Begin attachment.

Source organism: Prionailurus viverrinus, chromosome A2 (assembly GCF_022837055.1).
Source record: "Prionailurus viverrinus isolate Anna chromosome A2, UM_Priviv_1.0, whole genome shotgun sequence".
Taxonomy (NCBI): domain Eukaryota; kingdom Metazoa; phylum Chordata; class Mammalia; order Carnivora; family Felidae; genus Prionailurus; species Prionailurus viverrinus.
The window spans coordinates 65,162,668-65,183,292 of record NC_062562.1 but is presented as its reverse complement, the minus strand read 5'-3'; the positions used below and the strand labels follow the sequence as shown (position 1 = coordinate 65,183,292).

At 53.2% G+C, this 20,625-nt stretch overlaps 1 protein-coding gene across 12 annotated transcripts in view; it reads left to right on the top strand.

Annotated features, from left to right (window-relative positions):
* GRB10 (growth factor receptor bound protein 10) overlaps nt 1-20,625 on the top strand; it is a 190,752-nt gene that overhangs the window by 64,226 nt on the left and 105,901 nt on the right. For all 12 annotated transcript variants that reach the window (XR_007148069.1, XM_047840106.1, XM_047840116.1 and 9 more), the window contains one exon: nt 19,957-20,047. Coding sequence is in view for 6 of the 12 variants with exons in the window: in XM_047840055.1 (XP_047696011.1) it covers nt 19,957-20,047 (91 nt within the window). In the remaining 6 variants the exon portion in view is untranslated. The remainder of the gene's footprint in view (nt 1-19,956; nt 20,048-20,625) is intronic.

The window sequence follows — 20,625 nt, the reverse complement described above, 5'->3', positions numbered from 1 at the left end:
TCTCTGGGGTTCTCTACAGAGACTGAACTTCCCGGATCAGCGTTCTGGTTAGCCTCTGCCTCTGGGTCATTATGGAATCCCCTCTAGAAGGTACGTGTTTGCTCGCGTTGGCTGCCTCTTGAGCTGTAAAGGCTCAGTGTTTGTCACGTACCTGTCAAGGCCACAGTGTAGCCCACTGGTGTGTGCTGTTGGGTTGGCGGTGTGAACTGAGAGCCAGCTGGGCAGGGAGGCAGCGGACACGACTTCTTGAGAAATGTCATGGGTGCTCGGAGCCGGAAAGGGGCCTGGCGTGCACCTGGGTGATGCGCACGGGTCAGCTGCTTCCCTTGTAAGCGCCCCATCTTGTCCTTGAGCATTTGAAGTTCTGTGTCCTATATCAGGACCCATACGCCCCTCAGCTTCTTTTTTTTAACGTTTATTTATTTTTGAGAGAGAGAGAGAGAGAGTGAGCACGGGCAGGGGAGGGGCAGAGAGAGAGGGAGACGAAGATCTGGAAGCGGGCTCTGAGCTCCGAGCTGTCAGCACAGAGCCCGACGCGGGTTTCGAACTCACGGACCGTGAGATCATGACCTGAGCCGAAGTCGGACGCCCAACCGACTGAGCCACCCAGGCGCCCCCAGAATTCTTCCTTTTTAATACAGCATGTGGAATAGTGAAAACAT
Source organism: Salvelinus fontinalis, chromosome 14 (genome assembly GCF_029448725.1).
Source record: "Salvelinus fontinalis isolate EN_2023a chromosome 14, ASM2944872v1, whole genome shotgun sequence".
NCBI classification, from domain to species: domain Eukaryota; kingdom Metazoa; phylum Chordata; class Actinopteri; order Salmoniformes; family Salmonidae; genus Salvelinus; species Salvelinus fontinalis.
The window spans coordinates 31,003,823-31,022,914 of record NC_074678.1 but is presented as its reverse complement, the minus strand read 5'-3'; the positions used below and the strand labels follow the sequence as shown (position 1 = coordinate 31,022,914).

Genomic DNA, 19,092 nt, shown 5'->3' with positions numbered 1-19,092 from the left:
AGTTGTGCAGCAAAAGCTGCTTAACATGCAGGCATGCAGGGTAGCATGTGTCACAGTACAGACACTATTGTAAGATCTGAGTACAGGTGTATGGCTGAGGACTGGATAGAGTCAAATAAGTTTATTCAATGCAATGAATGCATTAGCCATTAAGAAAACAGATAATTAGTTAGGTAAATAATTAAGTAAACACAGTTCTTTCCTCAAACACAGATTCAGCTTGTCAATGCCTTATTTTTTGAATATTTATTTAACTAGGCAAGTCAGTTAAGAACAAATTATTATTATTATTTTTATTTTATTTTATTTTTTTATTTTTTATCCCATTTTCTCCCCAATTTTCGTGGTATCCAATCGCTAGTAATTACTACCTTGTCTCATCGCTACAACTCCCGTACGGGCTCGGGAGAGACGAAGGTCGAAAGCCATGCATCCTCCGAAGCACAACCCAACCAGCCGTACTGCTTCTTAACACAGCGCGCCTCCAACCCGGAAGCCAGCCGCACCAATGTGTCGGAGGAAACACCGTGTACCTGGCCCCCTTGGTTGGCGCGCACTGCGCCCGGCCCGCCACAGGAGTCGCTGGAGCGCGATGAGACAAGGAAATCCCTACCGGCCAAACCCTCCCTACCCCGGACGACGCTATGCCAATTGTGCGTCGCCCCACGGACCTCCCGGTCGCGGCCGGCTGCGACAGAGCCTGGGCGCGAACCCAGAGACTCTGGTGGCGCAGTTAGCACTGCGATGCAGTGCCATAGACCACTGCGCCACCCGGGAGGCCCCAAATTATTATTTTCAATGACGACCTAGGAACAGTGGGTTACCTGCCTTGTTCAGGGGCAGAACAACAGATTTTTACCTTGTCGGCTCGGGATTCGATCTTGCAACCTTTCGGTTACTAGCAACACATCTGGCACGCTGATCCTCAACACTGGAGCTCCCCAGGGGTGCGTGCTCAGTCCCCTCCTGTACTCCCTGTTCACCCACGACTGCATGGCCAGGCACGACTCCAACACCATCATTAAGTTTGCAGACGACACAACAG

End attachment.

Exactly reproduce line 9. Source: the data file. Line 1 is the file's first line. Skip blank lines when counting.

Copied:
TCTCTGGGGTTCTCTACAGAGACTGAACTTCCCGGATCAGCGTTCTGGTTAGCCTCTGCCTCTGGGTCATTATGGAATCCCCTCTAGAAGGTACGTGTTTGCTCGCGTTGGCTGCCTCTTGAGCTGTAAAGGCTCAGTGTTTGTCACGTACCTGTCAAGGCCACAGTGTAGCCCACTGGTGTGTGCTGTTGGGTTGGCGGTGTGAACTGAGAGCCAGCTGGGCAGGGAGGCAGCGGACACGACTTCTTGAGAAATGTCATGGGTGCTCGGAGCCGGAAAGGGGCCTGGCGTGCACCTGGGTGATGCGCACGGGTCAGCTGCTTCCCTTGTAAGCGCCCCATCTTGTCCTTGAGCATTTGAAGTTCTGTGTCCTATATCAGGACCCATACGCCCCTCAGCTTCTTTTTTTTAACGTTTATTTATTTTTGAGAGAGAGAGAGAGAGAGTGAGCACGGGCAGGGGAGGGGCAGAGAGAGAGGGAGACGAAGATCTGGAAGCGGGCTCTGAGCTCCGAGCTGTCAGCACAGAGCCCGACGCGGGTTTCGAACTCACGGACCGTGAGATCATGACCTGAGCCGAAGTCGGACGCCCAACCGACTGAGCCACCCAGGCGCCCCCAGAATTCTTCCTTTTTAATACAGCATGTGGAATAGTGAAAACAT